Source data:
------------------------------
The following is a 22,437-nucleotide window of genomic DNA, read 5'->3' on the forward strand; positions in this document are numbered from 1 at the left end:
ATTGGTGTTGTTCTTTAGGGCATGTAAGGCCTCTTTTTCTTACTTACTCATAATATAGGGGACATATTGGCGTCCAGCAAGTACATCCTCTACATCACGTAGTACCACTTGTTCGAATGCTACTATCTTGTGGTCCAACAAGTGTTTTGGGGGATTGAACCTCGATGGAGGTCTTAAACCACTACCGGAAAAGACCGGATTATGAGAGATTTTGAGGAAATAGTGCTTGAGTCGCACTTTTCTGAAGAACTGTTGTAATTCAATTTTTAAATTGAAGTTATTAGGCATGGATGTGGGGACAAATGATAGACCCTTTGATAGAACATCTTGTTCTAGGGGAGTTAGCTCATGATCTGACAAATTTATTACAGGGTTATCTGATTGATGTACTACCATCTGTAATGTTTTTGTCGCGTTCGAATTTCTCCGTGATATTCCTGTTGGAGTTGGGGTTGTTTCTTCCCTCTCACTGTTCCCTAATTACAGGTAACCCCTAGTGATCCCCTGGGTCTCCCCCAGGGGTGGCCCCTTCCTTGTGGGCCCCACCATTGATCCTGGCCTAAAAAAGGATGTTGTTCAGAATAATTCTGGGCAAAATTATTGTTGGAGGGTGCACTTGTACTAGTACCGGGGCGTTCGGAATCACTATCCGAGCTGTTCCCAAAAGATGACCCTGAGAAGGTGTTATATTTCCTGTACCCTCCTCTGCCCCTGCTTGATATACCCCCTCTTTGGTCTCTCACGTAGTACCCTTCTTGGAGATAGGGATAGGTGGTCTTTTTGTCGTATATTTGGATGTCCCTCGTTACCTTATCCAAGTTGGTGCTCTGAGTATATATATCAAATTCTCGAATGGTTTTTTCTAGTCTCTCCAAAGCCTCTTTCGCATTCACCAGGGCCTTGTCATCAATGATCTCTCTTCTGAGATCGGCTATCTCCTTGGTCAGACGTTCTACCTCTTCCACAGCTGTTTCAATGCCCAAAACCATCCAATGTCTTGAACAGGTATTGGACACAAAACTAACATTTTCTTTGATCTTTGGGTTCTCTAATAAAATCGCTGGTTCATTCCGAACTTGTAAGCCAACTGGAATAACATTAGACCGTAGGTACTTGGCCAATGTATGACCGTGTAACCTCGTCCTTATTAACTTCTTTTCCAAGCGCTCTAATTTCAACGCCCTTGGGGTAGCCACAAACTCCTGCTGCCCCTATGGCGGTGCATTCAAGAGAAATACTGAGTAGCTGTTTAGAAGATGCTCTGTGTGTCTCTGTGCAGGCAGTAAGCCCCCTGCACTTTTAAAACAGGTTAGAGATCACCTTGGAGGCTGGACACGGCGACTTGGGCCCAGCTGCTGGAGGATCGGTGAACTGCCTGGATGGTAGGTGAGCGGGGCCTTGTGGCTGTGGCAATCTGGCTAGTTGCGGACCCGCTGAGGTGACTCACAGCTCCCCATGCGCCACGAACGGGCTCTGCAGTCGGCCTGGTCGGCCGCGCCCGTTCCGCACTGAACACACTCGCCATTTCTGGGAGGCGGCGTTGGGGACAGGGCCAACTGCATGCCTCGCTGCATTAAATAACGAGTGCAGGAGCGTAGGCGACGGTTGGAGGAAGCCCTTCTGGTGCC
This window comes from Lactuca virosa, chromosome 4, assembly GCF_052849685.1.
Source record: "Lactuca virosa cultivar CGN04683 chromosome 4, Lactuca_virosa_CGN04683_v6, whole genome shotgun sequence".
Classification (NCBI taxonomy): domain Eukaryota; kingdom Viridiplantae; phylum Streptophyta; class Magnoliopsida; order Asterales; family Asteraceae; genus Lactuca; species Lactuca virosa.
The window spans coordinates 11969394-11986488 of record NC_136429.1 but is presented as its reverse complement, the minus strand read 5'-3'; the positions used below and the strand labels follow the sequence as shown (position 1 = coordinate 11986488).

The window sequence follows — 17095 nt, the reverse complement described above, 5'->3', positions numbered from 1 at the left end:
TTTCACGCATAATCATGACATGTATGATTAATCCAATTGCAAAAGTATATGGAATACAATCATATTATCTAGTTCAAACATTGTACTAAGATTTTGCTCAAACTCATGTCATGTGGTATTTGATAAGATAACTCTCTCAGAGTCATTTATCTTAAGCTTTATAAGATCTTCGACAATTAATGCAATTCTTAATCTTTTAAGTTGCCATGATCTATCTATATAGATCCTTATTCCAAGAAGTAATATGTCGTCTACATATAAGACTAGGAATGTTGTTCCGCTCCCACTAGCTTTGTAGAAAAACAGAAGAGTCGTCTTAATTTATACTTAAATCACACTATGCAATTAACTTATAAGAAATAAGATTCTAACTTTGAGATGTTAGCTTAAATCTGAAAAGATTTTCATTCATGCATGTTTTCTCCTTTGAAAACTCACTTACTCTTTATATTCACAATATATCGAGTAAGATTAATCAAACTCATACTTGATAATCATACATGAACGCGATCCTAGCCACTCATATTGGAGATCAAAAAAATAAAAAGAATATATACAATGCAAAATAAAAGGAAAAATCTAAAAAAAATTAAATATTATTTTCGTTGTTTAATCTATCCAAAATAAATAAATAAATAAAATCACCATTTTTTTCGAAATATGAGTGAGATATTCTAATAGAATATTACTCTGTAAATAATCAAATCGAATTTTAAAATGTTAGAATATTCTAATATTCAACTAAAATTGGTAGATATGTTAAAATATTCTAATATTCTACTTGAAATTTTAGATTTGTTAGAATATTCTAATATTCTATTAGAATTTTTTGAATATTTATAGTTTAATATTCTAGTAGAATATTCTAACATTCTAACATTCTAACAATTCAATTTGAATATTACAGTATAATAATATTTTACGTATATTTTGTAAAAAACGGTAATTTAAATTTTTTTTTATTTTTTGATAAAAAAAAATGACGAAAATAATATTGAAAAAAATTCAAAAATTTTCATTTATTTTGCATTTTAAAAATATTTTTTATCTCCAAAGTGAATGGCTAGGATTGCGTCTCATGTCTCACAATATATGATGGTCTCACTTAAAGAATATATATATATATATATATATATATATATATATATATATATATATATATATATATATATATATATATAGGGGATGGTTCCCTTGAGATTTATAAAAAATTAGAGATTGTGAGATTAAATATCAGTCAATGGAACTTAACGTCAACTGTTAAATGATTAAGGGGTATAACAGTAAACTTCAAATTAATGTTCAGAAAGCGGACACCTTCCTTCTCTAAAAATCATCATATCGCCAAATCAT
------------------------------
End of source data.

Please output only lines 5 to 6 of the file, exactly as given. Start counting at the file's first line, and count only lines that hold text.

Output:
Classification (NCBI taxonomy): domain Eukaryota; kingdom Viridiplantae; phylum Streptophyta; class Magnoliopsida; order Asterales; family Asteraceae; genus Lactuca; species Lactuca virosa.
The window spans coordinates 11969394-11986488 of record NC_136429.1 but is presented as its reverse complement, the minus strand read 5'-3'; the positions used below and the strand labels follow the sequence as shown (position 1 = coordinate 11986488).